Published October 21, 2013 by John Morton in Multimedia
Boba’s Basement Tape Unearthed at New York Comic Con — In front of a 34th Street parking garage just west of Gotham’s 10th Avenue, a couple of blocks from the Javits Center, Dak made the final connection that led him to unearth the apocryphal Basement Tape of “Greedo” by the Four Fetts. There, he was led to a digital recording of the alleged demo tape by a clone Boba who now busks as “The Renegade Accordian — New York’s only musical bounty hunter.”
The former X-Wing pilot first alluded to the recording in a Star Wars Blog post just after Celebration Europe II. In the post, he inexplicably claimed that the Four Fetts were a Mandalorian doo-wop group from the mid-fifties who did the number as a cover version of the Cadillacs’ “Speedo.” At the Essen main stage in July, the Four Fetts appeared with Warwick Davis, but they only performed their well documented Maori haka, led by Jango who joined them from the audience. No mention of any “Greedo.” However, following Dak’s NYCC finding in October, we now we have evidence.
Mark Twain famously said, “Never let the truth stand in the way of a good story.” Where there’s a backstory, Dak will always find it. This one involves a lot of conjecture and what could best be called interpolation. So, if they still give the Janet Cooke Award for inventive journalism, this dubious tale would be Dak’s submission.
The story begins on Cloud City, where something else was going on besides Lando Calrissian’s so-called betrayal of Han Solo when Boba made his Bespin appearance. Lando and Fett were actually engaged in another underground deal behind Vader’s back—to record a demo and eventually produce a music video of Jango and the Four Fetts performing “Greedo” at the Mos Eisley Cantina. The video (which is thought to have been made sometime later along with a re-recording with Jango doing lead vocal) had something to do with Lando’s scheme to make money off Boba’s abiding resentment over once being called a Rodian in some unresolved saloon altercation over musical tastes. As petty as it may sound, Boba’s long-harbored pique was a well known joke throughout the Galactic underworld. Rodians were known for their jungle music, whereas Boba was more into country blues.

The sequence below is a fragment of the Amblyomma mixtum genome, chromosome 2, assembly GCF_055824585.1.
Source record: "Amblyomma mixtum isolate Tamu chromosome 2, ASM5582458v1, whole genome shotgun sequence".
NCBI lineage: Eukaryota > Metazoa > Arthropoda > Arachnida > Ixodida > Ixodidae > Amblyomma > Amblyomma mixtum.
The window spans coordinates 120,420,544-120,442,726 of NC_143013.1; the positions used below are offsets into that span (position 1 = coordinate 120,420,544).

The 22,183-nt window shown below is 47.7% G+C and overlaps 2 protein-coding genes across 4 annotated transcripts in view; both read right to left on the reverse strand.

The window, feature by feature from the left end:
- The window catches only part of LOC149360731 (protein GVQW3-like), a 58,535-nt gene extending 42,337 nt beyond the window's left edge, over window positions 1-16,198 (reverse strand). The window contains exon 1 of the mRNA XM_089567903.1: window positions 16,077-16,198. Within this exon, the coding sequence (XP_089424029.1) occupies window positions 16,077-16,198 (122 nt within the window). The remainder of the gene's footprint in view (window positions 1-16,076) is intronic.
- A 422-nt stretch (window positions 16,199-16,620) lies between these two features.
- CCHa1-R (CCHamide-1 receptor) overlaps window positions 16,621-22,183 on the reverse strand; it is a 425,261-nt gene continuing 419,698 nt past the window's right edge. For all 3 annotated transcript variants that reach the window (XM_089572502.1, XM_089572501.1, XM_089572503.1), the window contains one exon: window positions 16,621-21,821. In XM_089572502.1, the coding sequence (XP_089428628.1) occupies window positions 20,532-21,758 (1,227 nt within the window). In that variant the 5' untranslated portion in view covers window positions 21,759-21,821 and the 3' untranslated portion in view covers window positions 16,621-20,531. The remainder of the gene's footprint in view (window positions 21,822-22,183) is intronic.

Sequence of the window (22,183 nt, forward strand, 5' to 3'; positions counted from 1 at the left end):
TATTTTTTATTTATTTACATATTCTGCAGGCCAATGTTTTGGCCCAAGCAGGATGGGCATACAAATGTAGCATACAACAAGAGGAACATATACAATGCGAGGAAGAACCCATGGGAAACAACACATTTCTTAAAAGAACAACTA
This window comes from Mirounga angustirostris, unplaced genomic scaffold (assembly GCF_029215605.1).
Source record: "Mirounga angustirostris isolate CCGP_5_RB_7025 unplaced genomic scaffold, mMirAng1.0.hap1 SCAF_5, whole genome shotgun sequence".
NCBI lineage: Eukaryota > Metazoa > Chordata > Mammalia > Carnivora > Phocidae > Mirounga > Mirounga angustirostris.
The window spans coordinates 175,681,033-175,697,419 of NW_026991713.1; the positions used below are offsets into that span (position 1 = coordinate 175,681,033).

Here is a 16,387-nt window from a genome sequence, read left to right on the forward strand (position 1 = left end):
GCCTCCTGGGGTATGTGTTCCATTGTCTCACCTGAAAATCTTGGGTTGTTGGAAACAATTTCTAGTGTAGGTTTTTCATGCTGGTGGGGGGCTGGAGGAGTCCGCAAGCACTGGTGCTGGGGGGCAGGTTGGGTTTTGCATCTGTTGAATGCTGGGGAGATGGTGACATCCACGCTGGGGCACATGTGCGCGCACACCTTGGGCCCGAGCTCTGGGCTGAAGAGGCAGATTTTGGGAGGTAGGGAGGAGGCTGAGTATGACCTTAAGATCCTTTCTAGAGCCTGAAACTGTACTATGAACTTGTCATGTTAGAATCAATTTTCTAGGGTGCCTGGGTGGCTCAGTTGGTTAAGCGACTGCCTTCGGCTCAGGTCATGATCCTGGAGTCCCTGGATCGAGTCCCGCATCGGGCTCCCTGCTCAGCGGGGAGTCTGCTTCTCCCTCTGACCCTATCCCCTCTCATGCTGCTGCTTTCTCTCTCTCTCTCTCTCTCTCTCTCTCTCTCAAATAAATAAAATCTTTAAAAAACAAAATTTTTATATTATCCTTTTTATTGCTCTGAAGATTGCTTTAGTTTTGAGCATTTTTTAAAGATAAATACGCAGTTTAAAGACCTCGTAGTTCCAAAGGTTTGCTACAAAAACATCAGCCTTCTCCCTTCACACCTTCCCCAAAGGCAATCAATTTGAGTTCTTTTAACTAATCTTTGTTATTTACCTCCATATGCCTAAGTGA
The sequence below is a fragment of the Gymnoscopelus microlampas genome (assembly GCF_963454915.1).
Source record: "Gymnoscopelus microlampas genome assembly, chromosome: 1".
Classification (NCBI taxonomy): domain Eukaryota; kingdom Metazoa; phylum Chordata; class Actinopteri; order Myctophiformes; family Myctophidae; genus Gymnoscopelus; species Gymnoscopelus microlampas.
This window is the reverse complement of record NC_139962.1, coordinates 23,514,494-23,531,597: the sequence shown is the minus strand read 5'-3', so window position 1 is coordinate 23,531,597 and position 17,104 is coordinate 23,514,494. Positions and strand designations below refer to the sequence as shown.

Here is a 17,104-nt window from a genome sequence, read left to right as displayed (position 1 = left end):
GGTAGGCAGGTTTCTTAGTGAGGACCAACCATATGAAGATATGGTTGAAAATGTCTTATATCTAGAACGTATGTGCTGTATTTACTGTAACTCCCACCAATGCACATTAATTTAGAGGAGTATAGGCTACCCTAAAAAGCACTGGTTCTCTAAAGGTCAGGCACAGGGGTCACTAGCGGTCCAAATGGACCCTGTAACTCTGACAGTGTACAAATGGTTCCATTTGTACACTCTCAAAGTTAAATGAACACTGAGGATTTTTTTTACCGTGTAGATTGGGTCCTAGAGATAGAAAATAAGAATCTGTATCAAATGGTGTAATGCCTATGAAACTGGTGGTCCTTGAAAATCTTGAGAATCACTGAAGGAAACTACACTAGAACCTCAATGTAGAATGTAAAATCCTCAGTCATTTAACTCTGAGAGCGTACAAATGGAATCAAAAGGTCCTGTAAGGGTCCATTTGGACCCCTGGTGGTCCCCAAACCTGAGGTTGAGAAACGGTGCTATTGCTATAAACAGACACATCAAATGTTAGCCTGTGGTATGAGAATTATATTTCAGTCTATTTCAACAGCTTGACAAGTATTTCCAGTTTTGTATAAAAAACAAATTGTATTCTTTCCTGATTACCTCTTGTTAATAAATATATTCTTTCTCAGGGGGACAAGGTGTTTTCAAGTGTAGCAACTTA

As part of his Cloud City hotel and casino operation, Lando ran dozens of recording studios that made money off many of the singing cowboys that came off the range to work in the Bespin gas mines. Lando knew the music business. At one point in his career long before he became the baron administrator, he had made a hyperspace jump to a Core World in our region of the Galaxy where he ran with a noted singer named Billie Holiday. Leveraging his underworld connections there, he got the idea to develop a chain of Billie Holiday vocal studios. Finally realizing his vision on Cloud City, he brought with him a record producer/musician, one Gus Russo, who had a loose connection to The Outfit’s fabled intergalactic fixer Sidney Korshak. Also a tennis pro who was the guitar instructor to the great Vitas Gerulaitis, Russo fit right into Cloud City’s resort and casino scene and stayed, performing occasionally as “Boba Frett.” As the front man of a group known as String Theory, he did covers of everything from Django Reinhardt to Commander Cody and His Lost Planet Airmen. As a favor to Lando, Russo agreed to do the Fett demo. It had to be a quick session, given, as we all know, that Boba was supposedly only on Bespin to hunt bounty.
From the urbane Russo’s POV, Boba was a rough cowboy fresh off the range. Fett came into Russo’s basement studio intending to do an edgey Johnny Cash and “Folsom Prison Blues” in his bass/baritone register. Russo persuaded him to think doo-wop, which required Fett to stretch himself perhaps a little far, flatten his voice à la Billie Holiday and pitch it in the upper modal register as a tenor, i.e., so his normal vocal fry did not get lost in the doo-wop mix. Boba thus gave it a nasal, bluesy twang to ride above the rest of the Fett clones. Hence, we have this hastily recorded doo-wop oddity with a weird cowboy-blues feel that refers back to that Singing Ranger from Nova Scotia, Hank Snow, or even the earlier Singing Brakeman, Jimmie Rodgers. One can only imagine what the final music version sounded and looked like. The Galaxy awaits.